These days, most seniors are what are "Active Seniors." What's the saying: "Sixty is the new forty" or something like that? I heard Steven Tyler, of "Aerosmith," say that last year, when he turned 60. Well, there was a time when old people were just old - and sometimes they were very old!
In my case, my grandparents were like that - truly old. As I was (am) the fifth of five boys, I was already at a disadvantage when it came to having grandparents that weren't downright ancient. Add to that the fact that I wasn't just the youngest, but the real youngest, and they were real old. My brothers were all part of the post-war baby boom - now simply known as the Baby Boom.
Me? I'm young enough to be part of the next generation. In fact, after I was born, most people took me for my parents' first grandchild! My Dad was fifty when I was born, and my grandparents were in their seventies. For as long as I knew them, they were the "old couple" living on Paul Revere Road, and then going down to their little cottage on Martha's Vineyard for the summer. I never knew of them working or doing much of anything - they were retired. Why? Because they were grandparents, and that's what grandparents did.
Now, before I was born, my parents had a little cabin up in Essex, and they'd take the boys up there for the summer to swim and play. Then, when they got old enough to be - shall we say, trusted? - Grandmother and Grandfather would have them come visit them - one at a time - for a couple weeks. Steve - the oldest - went first, and then Greg. By the time Dave (number three son) came along, they were feeling a bit too old to keep up with an "energetic" little boy, and they stopped the whole thing.
By this time, the boys were getting older, and they were bored with Essex. They wanted to go to the island and get jobs to earn some spending money. This is when I arrived on the scene. So, on the one hand, I never got to stay with Grandmother and Grandfather, but I also grew up spending summers on Martha's Vineyard.
Now, you may have noticed, I didn't call them Grandpa and Grandma, Gramps and Gamma etc. No, it was Grandmother and Grandfather. Somehow, the full term just seemed more appropriate; I always felt so formal around them. The real negative about all this was that I never really felt like they were people to... play with. Looking back, they just didn't seem like the typical doting grandparents.
But, there was gin rummy.
Granted, it isn't much, but it was something for us to share. Grandfather would pull out - of all things - his old Ouija board, and then shuffle the cards and deal them out. More often than not, I couldn't beat him, which was rather frustrating for a little eight-year-old boy.
That's when Grandmother would come to the rescue. She'd offer to play with me, and - no matter how long it took - I'd usually win. Of course, at the time, I had no idea she was letting me win. As we played, we'd talk. Grandmother would tell me about Ethel and Bertie - her sisters - and her Uncle Joe, the family storyteller, and she'd tell me some of his stories.
"The City of Portland sailed from Portland, Maine in May of 1884. It struck a reef or something, and was lost with all hands - all save Uncle Joe," she would say.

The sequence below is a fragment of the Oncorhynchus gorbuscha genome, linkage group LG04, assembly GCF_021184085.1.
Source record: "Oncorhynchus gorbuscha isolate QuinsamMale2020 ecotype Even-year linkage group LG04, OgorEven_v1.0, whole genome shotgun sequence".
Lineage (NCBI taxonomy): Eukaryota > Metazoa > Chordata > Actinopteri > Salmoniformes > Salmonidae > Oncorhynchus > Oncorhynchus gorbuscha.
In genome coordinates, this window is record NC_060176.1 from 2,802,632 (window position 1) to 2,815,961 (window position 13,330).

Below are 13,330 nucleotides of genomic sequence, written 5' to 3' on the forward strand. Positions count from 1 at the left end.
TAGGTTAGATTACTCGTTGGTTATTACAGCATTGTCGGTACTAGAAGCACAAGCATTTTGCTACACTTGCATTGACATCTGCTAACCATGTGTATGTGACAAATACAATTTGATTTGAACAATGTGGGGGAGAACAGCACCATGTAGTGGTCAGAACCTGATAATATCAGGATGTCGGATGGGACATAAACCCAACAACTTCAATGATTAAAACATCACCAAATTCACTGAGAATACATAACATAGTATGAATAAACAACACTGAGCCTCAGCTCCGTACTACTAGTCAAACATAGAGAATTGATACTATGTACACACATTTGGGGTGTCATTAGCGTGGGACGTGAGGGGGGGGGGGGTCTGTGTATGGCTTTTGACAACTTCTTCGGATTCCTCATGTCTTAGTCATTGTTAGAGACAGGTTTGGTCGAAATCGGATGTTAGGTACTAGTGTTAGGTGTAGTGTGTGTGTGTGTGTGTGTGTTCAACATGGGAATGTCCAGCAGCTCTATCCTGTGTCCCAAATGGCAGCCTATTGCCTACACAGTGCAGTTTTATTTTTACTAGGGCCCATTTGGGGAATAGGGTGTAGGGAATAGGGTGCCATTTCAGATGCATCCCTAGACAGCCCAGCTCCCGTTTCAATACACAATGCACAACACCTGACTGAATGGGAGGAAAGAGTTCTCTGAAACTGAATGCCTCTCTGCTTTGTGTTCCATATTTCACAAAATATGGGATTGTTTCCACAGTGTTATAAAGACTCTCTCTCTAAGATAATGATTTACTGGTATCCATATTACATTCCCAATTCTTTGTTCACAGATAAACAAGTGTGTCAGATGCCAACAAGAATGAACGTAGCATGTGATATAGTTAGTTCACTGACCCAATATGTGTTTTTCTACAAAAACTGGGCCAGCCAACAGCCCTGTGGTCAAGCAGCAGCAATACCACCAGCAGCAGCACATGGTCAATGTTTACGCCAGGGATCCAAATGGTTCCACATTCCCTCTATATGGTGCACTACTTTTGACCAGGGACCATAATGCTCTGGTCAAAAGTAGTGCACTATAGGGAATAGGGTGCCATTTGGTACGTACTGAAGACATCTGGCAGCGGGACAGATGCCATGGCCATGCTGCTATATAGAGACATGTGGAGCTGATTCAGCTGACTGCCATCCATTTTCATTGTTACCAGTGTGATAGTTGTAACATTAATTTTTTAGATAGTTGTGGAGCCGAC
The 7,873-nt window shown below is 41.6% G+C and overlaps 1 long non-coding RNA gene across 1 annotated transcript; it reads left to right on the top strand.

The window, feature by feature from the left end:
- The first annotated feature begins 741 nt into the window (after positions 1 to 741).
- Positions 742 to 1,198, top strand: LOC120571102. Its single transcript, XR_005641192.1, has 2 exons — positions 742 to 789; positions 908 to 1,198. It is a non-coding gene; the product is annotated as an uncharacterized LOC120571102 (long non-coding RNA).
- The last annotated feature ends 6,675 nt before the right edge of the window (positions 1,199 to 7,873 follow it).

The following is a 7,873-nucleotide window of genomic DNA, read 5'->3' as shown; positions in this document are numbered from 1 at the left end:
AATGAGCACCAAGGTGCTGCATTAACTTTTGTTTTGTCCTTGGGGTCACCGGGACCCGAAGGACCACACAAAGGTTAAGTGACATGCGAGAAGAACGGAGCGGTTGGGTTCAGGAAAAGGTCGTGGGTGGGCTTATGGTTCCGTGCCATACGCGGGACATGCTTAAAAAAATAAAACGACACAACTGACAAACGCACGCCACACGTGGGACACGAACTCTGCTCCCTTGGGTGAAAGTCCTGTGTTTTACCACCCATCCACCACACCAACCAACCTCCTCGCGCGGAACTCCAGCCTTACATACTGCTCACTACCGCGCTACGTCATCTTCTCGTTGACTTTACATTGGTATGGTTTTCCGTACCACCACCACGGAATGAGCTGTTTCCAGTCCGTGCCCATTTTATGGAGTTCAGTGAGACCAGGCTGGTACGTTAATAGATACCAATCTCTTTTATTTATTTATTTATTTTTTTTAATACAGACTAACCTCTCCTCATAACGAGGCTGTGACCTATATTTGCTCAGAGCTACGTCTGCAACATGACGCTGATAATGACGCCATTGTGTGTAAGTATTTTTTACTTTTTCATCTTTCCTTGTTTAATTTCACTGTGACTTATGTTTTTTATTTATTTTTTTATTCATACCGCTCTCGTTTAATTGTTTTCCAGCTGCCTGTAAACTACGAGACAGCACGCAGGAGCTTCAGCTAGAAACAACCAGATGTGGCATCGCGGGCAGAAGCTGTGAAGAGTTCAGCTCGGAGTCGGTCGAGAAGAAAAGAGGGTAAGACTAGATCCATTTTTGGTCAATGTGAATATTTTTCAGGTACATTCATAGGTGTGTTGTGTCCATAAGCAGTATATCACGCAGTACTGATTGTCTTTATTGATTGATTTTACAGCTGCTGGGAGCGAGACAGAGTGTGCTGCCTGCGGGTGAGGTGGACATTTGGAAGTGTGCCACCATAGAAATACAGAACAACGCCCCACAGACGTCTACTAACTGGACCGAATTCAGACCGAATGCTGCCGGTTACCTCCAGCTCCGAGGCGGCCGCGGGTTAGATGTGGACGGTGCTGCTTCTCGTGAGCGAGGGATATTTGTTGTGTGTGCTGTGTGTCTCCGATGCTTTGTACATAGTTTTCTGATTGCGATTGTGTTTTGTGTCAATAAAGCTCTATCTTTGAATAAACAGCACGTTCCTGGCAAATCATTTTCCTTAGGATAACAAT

I was amazed. "How did he survive?" I asked.
She would laugh - she had a great laugh - and say, "He'd reach into his pocket and pull out a ticket - he'd gotten it printed up somewhere - and say, 'I missed the boat'. And we'd all laugh; always one for telling great stories, your Uncle Joe."
Those stories always made me laugh too, and told me a lot about the family. Another drawback to being the youngest was that you didn't get to meet a lot of the older family members - they were all gone. Yet, through Grandmother and Grandfather, and their stories, all those people came alive to me.
So, when I visited them at their house, we played gin rummy; and when I came over to their cottage, we played it and drank lemonade or milk and ate graham crackers. It wasn't much, but it was a connection, and those memories still burn bright for me.
Of course, in the fullness of time, Grandmother and then Grandfather grew too old to even play cards - and then left us. By then, I'd introduced my niece and nephew - Heidi and Nick - to the game, and we started playing. Through high school and college, it was our quiet little game to play; something to do when the more exciting games of youth were unavailable - it made for a great "rainy day game" - and we shared a lot of talks over a hand of gin rummy.
Of course, time being what it was, eventually we all grew up and moved on with our lives. Yet, that game still held good memories for me, and others to come. For, there finally came the time when I had a child of my own, and I taught her the game. From the time that she could learn it, we started playing.
She's now a teenager, and a quick game of gin rummy is still the easiest way to get her to sit still and talk to me. These days - for a teenager - those are two incredible acts: sitting still, and talking!
May we never lose that.
Combining the gimlet-eye, of Philip Roth, with the precisive mind of Lionel Trilling, AJ Robinson writes about what goes bump in the mind, of 21st century adults. Raised in Boston, with summers on Martha's Vineyard, AJ now lives in Florida. Most of the time he writes, but sometimes he works at Disney World to renew his fantasies and get a few dollars more. AJ writes, with insight and passion, about his family and his dog. His liberal, note the small "l," sensibilities often lead to bouts of righteous indignation, well focused and true.
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